Washington and the World According to Mac Thornberry

Thornberry, like many of his colleagues, would be well advised to question the assumptions that drive his views on national security issues.

January 23, 2015 • Commentary
This article appeared on The Hill (Online) on January 23, 2015.

The newly installed chairman of the House Armed Services Committee, Rep. Mac Thornberry (R‐​Texas), discussed the role of Congress in national security during a recent speech at theAmerican Enterprise Institute. There were no big surprises. For example, few would dispute Thornberry’s assertion that the federal government’s first responsibility is to defend the homeland; and most agree that Congress has a vital role in making national security decisions.

But while it’s oddly refreshing to hear a congressional leader defend the legislature’s role in national defense, the chairman’s frame is unduly narrow. He defines Congress’ responsibility for determining the “size, shape, and soul of the military,” but omits Congress’ equally crucial role in authorizing or sustaining military operations abroad. Indeed, Thornberry suggests that the president was essentially free to use the military that the Congress hands to him, which turns the Constitution on its head. At a minimum, Chairman Thornberry might have spelled out his views on the need for a new Authorization to Use Military Force to fight ISIS in Iraq and Syria.

The other point that stood out from the speech is Thornberry’s view of the world, and America’s role in it. Thornberry, echoing many of his colleagues, believes that the world is dangerous, and getting more so. He contends that none of his “predecessors [as HASC committee chairman] had to face such a wide array of serious, complex threats to our security as we do today.”

The just‐​departed HASC chairman Rep. Buck McKeon (R‐​Calif.) might agree with that assessment, but former Rep. Carl Vinson (D‐​Ga. and HASC chair 1949–1953; 1955–1965) or former Rep. Charles Melvin Price (D‐​Ill. and HASC chair 1975–1985), were they still alive, probably would not.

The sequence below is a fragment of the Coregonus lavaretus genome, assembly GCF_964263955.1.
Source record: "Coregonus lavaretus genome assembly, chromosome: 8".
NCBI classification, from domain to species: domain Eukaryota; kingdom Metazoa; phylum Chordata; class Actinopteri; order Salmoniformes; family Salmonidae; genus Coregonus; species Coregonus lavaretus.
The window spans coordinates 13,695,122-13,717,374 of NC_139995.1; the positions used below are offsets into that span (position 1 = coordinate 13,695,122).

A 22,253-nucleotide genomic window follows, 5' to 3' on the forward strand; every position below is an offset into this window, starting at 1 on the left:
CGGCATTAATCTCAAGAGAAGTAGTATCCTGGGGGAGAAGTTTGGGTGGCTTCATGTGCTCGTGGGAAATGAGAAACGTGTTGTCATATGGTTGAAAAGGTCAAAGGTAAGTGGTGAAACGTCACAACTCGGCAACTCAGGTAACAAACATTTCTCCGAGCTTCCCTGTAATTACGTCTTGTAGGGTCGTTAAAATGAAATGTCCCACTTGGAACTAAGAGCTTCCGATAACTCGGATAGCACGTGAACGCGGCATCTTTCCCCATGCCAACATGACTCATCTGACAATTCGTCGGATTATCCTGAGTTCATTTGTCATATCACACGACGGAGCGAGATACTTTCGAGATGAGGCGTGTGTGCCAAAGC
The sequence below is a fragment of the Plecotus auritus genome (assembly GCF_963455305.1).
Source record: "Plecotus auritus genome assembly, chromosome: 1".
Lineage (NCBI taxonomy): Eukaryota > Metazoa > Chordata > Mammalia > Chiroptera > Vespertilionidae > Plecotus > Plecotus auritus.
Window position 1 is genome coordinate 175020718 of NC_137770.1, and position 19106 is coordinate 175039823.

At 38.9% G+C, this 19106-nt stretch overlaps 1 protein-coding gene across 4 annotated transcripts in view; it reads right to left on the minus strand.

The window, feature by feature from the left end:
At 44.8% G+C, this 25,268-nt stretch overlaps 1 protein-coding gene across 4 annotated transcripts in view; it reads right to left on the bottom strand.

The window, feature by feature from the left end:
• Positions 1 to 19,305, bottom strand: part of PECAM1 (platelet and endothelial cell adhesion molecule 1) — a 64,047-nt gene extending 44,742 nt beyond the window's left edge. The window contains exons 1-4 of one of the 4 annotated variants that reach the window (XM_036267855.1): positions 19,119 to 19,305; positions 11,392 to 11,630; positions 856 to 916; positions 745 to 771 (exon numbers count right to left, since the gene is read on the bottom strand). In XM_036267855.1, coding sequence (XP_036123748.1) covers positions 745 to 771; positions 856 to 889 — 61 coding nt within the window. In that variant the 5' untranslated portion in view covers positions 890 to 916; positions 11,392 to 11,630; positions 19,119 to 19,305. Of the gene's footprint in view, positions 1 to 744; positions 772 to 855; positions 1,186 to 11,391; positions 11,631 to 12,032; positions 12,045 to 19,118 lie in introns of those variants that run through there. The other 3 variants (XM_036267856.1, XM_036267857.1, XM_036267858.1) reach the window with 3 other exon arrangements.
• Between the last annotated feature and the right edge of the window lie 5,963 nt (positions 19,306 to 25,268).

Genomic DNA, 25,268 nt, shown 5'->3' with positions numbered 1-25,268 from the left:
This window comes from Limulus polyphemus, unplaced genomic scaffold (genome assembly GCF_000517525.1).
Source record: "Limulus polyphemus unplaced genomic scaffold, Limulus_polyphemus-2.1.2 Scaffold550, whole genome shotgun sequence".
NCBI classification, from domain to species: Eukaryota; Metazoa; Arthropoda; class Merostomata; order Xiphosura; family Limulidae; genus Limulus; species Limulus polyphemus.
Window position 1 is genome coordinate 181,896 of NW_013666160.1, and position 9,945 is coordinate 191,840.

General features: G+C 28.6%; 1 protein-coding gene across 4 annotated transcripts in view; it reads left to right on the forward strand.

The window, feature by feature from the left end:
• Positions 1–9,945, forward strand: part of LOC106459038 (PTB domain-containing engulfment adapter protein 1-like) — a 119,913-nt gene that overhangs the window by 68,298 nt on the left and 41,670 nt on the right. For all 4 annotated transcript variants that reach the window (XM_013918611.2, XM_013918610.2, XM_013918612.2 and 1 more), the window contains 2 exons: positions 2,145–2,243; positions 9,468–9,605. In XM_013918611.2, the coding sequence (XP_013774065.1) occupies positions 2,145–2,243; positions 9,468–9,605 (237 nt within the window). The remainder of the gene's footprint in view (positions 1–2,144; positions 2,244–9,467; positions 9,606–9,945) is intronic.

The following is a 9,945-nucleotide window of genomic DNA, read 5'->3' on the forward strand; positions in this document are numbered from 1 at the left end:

For example, Thornberry incredibly claims that “the thought of the Capitol burning as in 1812 was inconceivable for two centuries” and that “only the courage of passengers on United Flight 93 stopped it from happening again on 9/11.” To be clear, no one should doubt the bravery of the Flight 93 passengers, and the role that they played in stopping a genuine disaster. But it is curiously myopic to claim that the very thought of direct attacks on Washington, DC had disappeared from the nation’s collective consciousness for more than 200 years. Tell that to those who lived through the Cold War. Vinson and Price every day pondered a massive thermonuclear strike by Soviet planes and missiles, one that wouldn’t merely destroy the Capitol building, but the entire capital city — and, much of surrounding Maryland and Virginia.

Thornberry’s answer to the threats posed by a supposedly more dangerous world is primacy: a foreign policy that hinges on a forward‐​deployed military geared to stopping prospective threats before they materialize. But primacy requires a large and costly military, far larger and more expensive than can be supported by $496 billion in 2015 dollars in annual Pentagon spending (the average called for by the Budget Control Act) and more expensive, even, than the military that contended with the Soviets and their supposed clients and proxies for decades (U.S. military spending during the Cold War averaged $458 billion per year, in 2015 dollars).

While Thornberry correctly understands that the resources provided to the U.S. military are insufficient to execute an ambitious global policing mission in the 21st Century, he wrongly sees increased spending as the only solution. We could, and should, revisit the military’s mission, especially by calling on other countries to defend themselves and their interests, and relieve the crushing burden on U.S. troops and taxpayers. How much more U.S. spending would it take if we don’t change course? He doesn’t say. In response to a question from AEI’s Tom Donnelly, Thornberry refused to commit to a minimum floor below which Pentagon spending could not safely fall. In the meantime, the new chairman seems adamant about removing the BCA spending caps (i.e. sequester) and has left open all options — including possible tax increases — in order to get a deal.

It is encouraging that Thornberry is sober‐​minded enough to realize the need for compromise, and that he won’t be able to get everything he wants for the Pentagon without making difficult or politically painful trade‐​offs elsewhere. He also wants to remove the slush fund known as Overseas Contingency Operations (OCO). The chairman should stick to his guns on that one.

But overall, Thornberry, like many of his colleagues, would be well advised to question the assumptions that drive his views on national security issues. If the world is not as dangerous as the news tells us it is, if our wealthy allies can do more to protect themselves and their interests, and if we can identify and implement meaningful reforms within the Pentagon’s budget, we need not bust the BCA spending caps in order to maintain the world’s preeminent military.

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